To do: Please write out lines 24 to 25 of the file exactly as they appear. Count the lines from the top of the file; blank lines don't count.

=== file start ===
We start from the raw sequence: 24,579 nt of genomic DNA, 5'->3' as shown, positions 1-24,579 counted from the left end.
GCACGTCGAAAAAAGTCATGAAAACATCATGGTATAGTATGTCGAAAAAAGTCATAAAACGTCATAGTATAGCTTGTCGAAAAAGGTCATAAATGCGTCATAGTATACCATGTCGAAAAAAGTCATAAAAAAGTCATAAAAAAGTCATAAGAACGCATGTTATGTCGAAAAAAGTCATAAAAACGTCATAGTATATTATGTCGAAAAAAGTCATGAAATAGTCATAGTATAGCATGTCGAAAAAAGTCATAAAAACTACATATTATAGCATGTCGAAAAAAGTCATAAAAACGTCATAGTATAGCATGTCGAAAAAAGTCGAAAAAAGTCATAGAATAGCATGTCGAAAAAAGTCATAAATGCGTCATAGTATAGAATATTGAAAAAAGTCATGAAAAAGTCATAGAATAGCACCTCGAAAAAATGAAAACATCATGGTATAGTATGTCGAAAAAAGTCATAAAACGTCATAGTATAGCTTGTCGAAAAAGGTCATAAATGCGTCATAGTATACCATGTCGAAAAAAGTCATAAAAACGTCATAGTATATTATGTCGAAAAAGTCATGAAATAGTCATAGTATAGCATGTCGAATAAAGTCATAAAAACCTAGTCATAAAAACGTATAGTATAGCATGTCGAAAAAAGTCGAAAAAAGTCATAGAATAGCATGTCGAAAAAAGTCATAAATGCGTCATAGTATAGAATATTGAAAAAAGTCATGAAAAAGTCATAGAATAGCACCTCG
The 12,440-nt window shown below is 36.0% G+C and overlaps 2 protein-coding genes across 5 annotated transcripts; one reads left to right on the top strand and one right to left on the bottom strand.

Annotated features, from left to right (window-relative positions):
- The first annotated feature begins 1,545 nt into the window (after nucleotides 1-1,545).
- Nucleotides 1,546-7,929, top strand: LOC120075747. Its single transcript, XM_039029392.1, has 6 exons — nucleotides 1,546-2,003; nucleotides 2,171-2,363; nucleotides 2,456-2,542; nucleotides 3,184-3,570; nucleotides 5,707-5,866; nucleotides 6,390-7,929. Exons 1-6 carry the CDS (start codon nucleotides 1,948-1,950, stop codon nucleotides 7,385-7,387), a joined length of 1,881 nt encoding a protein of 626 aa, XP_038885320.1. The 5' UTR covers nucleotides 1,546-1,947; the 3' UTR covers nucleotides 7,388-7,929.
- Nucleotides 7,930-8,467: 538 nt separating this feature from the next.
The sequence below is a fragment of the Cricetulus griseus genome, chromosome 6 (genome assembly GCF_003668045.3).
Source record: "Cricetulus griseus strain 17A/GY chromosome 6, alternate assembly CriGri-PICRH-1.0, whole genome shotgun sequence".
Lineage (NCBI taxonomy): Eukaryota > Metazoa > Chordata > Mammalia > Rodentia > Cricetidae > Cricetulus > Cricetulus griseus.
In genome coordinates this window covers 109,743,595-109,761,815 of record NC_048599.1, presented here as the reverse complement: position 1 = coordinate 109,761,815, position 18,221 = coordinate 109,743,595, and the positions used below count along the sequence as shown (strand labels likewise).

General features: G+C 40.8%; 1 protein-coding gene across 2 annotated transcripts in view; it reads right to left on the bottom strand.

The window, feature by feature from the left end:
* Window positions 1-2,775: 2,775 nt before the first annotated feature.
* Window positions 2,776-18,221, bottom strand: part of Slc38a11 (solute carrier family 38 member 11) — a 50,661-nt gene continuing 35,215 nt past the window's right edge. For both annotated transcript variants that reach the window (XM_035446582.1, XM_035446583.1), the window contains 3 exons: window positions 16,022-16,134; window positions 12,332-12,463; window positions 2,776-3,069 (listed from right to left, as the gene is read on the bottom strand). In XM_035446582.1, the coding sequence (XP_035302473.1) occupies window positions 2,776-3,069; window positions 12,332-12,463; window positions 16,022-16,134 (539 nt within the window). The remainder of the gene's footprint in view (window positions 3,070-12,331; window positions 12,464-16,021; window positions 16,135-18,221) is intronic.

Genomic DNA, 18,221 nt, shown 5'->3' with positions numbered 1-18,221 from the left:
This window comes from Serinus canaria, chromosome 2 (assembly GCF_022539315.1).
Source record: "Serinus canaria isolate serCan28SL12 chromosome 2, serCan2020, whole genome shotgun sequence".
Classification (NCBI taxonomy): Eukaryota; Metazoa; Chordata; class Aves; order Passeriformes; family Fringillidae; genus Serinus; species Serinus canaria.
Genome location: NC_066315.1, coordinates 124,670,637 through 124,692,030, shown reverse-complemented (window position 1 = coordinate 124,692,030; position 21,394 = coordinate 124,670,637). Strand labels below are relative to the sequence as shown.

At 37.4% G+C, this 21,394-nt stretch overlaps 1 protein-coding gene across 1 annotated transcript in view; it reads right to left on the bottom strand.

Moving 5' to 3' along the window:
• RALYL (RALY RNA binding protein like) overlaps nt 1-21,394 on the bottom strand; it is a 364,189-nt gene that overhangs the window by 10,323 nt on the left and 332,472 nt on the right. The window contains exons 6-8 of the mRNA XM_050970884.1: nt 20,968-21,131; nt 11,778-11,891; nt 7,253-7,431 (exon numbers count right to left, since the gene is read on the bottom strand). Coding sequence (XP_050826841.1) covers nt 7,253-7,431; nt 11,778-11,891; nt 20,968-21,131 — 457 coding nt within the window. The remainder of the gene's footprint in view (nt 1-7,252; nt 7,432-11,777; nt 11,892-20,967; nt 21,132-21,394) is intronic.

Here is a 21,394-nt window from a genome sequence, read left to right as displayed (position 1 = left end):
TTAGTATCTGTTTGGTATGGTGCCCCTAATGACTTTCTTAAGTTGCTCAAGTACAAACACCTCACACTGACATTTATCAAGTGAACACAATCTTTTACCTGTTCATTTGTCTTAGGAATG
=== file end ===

Here is a 21,394-nt window from a genome sequence, read left to right as displayed (position 1 = left end):
TTAGTATCTGTTTGGTATGGTGCCCCTAATGACTTTCTTAAGTTGCTCAAGTACAAACACCTCACACTGACATTTATCAAGTGAACACAATCTTTTACCTGTTCATTTGTCTTAGGAATG